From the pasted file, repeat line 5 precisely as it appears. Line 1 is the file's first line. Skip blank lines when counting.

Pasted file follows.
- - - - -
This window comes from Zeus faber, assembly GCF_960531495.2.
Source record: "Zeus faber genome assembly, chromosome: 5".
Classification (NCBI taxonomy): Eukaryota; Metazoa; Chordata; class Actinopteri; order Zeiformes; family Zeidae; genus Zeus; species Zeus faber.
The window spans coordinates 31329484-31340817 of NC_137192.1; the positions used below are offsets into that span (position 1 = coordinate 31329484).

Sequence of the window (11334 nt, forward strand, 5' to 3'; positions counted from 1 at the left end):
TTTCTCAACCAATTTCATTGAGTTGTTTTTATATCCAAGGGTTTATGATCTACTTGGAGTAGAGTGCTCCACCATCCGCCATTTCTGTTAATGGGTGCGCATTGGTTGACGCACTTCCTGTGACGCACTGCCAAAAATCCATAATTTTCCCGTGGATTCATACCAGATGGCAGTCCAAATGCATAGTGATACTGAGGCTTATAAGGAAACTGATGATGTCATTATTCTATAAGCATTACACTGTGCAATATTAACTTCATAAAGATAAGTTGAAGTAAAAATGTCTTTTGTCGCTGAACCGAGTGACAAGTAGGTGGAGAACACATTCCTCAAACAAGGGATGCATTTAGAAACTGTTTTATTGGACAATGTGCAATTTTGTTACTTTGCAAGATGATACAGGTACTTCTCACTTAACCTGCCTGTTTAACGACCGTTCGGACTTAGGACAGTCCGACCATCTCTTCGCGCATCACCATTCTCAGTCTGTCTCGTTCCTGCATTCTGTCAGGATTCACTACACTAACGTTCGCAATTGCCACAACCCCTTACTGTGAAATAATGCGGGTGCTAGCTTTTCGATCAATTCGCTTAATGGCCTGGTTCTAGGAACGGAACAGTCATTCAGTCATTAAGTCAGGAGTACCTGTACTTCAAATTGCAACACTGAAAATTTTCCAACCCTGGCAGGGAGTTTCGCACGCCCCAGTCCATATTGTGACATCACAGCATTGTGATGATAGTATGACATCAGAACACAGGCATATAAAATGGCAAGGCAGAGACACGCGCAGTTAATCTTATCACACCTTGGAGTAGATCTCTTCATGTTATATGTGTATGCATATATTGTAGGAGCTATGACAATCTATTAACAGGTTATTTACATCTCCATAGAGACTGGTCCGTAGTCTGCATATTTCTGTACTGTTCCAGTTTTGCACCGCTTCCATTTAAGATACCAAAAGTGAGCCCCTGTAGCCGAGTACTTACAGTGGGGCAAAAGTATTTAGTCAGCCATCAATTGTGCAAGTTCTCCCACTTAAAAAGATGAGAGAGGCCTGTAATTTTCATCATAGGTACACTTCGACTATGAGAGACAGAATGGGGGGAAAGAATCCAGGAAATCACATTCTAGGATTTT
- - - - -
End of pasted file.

Sequence of the window (11334 nt, forward strand, 5' to 3'; positions counted from 1 at the left end):